Civil Rights and Martin Luther King Jr.

The early days of the American Civil Rights movement were days of non-violent protests. The simple acts, such as the Montgomery Bus Boycott and the Freedom Marches, used large numbers of Black Americans in ways that affected the white establishment economically and morally to achieve change. However, as the movement went on, increasing numbers of Black Americans began to become disenfranchised with the non-violence, and almost placating nature of the movement under Martin Luther King Jr. and others.

The many and diverse organizations that were created during the civil rights movement of the 1960’s, each, in their own ways, effected the outcome of that decade. Some of the organizations based their philosophies on empowerment, others on revenge, and still others on the legal advocacy of oppressed individuals. However, one group, in particular, was involved in the most trying and violent events of the movement – and maintained their stand for non-violent protest to effect change.

The Southern Christian Leadership Conference was founded by Martin Luther King Jr. in 1957. The organization functioned as “as an umbrella organization of affiliates, rather than seeking individual membership”. (King Encyclopedia) This allowed the SCLC to gain influence in multiple states. King used the ability of the SCLC to enter the fray of Birmingham Alabama in 1963.

The union of blacks churches throughout the Southern States, allowed for a strong base of support for King’s non-violent confrontation of the white establishment. Though his work would see him arrested, and many of his fellow protestors beaten, injured and even hospitalized, the basic ideal of the SCLC never wavered.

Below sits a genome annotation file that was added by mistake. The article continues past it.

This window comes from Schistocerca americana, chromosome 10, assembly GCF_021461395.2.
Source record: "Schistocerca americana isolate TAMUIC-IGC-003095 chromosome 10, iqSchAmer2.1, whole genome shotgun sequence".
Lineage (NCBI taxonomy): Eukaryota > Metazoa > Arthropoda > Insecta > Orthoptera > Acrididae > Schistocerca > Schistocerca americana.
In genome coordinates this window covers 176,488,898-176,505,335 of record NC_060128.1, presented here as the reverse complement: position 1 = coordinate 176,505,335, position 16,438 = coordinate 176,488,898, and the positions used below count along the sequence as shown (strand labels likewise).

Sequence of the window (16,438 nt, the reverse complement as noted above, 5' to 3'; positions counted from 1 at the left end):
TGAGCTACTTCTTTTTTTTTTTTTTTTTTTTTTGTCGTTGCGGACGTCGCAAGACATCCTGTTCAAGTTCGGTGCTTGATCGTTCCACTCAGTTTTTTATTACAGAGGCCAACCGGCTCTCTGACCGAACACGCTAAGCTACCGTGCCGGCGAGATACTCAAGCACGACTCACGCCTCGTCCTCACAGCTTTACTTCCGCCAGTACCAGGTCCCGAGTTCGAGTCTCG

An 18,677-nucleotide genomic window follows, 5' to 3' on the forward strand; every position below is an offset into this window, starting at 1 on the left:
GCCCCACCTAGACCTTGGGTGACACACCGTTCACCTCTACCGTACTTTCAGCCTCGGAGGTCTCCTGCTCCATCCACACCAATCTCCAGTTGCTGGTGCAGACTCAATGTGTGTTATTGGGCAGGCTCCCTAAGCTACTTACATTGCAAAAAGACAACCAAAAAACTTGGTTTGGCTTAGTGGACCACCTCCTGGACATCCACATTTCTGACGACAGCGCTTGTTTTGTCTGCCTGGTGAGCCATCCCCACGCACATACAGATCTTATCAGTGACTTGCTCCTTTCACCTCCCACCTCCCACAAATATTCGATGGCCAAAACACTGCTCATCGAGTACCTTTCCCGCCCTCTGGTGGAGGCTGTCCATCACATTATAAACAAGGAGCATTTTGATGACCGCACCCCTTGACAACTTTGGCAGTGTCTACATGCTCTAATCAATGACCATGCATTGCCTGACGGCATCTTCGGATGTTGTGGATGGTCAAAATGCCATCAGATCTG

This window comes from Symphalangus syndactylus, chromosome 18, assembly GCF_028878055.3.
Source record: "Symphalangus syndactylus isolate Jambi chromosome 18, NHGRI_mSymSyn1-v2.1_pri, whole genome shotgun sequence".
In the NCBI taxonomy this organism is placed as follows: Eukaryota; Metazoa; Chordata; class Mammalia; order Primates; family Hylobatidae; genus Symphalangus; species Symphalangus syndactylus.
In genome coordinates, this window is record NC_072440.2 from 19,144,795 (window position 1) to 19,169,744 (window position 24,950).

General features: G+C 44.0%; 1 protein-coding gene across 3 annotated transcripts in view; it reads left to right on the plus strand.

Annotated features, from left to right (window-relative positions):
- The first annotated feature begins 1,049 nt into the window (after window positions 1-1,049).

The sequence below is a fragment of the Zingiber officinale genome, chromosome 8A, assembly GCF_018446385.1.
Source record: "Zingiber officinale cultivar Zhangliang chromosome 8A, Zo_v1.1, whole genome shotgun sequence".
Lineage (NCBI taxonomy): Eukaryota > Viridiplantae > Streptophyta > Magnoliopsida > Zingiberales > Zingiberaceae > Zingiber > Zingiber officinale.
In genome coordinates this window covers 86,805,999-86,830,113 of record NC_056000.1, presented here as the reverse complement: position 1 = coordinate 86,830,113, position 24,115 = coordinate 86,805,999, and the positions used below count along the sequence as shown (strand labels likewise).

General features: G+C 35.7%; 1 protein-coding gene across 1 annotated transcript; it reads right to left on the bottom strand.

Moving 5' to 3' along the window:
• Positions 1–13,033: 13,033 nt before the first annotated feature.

During the height of the civil rights movement, the rise of the concept of Black Power – a more militant and empowered movement – began to take hold in many American cities. The direct assault on the established power of white America that the Black Panther Party promised influenced many young blacks to follow their ideology. This became a struggling point for the Southern Christian Leadership Conference, in that their strict adherence to the non-violent messages of Martin Luther King Jr. were increasingly being seen as weak. Also, the dependence that the SCLC had on the white churches of the South was also seen as a problem point for many in the movement.

Despite the hurdles that the Southern Christian Leadership Conference was forced to confront, they ideology of King’s vision was maintained – even after his assassination. The death of King was a strong blow against the organization. The momentum that the group had gained under the guidance of Martin Luther King Jr. was stalled and the group nearly imploded. However, the words of King lived on through his death. In his final speech, the evening before his murder, King rallied the minds and emotions of his followers.

The words of the speech, which came to be known as the “Promised Land” speech, spoke of his eventual death. Through his final words, King told his followers that the life of a man is meaningless without that man having lived up to his potential.

The work of King, and the SCLC, continues to this day. And though, there are organizations which are more recognized, such as the NAACP, the Southern Christian Leadership Conference confronted the face of oppression directly, and without violent retaliation. The ability for the organization to achieve its goals, and see the world that King envisioned, allows them to be seen as the most effective of the era.

WORK CITED

Allen Matusow. From Civil Rights to Black Power, in Bernstein and Matusow, eds., Twentieth       Century America: Recent Interpretations.

Southern Christian Leadership Conference: SCLC. The King Encyclopedia. The King Center.       Date of Access: August 5, 2007. URL:http://www.stanford.edu/group/King/about_king/encyclopedia/enc_SCLC.htm

William L. Van Deburg.  (1992).  New Day in Babylon: The Black Movement and American         Culture, 1965-1975.  Chicago, University of Chicago Press.